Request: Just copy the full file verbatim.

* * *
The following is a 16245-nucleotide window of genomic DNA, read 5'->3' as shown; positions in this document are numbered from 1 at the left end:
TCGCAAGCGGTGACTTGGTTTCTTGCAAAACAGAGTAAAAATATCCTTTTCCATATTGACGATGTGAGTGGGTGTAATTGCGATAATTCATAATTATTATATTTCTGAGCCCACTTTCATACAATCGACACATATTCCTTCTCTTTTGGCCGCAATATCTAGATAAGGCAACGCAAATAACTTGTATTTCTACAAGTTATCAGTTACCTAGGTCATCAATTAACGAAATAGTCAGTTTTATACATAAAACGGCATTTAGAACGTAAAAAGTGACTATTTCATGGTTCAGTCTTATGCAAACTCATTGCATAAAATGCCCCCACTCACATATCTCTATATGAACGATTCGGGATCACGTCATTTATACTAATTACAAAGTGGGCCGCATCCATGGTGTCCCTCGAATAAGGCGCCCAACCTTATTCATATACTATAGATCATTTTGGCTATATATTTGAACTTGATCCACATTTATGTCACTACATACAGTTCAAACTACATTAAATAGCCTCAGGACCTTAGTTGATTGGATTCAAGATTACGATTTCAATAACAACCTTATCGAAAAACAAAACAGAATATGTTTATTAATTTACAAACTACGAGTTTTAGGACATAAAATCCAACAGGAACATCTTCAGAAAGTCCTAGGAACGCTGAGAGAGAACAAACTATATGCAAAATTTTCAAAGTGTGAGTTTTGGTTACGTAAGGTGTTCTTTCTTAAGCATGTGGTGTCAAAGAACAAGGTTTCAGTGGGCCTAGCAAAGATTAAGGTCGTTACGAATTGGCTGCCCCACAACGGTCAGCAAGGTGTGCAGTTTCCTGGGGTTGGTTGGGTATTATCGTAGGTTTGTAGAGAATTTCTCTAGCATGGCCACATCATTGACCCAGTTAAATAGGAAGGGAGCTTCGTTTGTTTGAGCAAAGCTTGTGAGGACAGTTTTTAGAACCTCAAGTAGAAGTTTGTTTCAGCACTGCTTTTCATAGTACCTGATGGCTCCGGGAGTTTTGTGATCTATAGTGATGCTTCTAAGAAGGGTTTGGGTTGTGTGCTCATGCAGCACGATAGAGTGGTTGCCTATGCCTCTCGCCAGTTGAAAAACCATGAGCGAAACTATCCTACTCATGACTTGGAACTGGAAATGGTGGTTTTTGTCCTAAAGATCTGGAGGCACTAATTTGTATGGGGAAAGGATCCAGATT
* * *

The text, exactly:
The following is a 16245-nucleotide window of genomic DNA, read 5'->3' as shown; positions in this document are numbered from 1 at the left end:
TCGCAAGCGGTGACTTGGTTTCTTGCAAAACAGAGTAAAAATATCCTTTTCCATATTGACGATGTGAGTGGGTGTAATTGCGATAATTCATAATTATTATATTTCTGAGCCCACTTTCATACAATCGACACATATTCCTTCTCTTTTGGCCGCAATATCTAGATAAGGCAACGCAAATAACTTGTATTTCTACAAGTTATCAGTTACCTAGGTCATCAATTAACGAAATAGTCAGTTTTATACATAAAACGGCATTTAGAACGTAAAAAGTGACTATTTCATGGTTCAGTCTTATGCAAACTCATTGCATAAAATGCCCCCACTCACATATCTCTATATGAACGATTCGGGATCACGTCATTTATACTAATTACAAAGTGGGCCGCATCCATGGTGTCCCTCGAATAAGGCGCCCAACCTTATTCATATACTATAGATCATTTTGGCTATATATTTGAACTTGATCCACATTTATGTCACTACATACAGTTCAAACTACATTAAATAGCCTCAGGACCTTAGTTGATTGGATTCAAGATTACGATTTCAATAACAACCTTATCGAAAAACAAAACAGAATATGTTTATTAATTTACAAACTACGAGTTTTAGGACATAAAATCCAACAGGAACATCTTCAGAAAGTCCTAGGAACGCTGAGAGAGAACAAACTATATGCAAAATTTTCAAAGTGTGAGTTTTGGTTACGTAAGGTGTTCTTTCTTAAGCATGTGGTGTCAAAGAACAAGGTTTCAGTGGGCCTAGCAAAGATTAAGGTCGTTACGAATTGGCTGCCCCACAACGGTCAGCAAGGTGTGCAGTTTCCTGGGGTTGGTTGGGTATTATCGTAGGTTTGTAGAGAATTTCTCTAGCATGGCCACATCATTGACCCAGTTAAATAGGAAGGGAGCTTCGTTTGTTTGAGCAAAGCTTGTGAGGACAGTTTTTAGAACCTCAAGTAGAAGTTTGTTTCAGCACTGCTTTTCATAGTACCTGATGGCTCCGGGAGTTTTGTGATCTATAGTGATGCTTCTAAGAAGGGTTTGGGTTGTGTGCTCATGCAGCACGATAGAGTGGTTGCCTATGCCTCTCGCCAGTTGAAAAACCATGAGCGAAACTATCCTACTCATGACTTGGAACTGGAAATGGTGGTTTTTGTCCTAAAGATCTGGAGGCACTAATTTGTATGGGGAAAGGATCCAGATT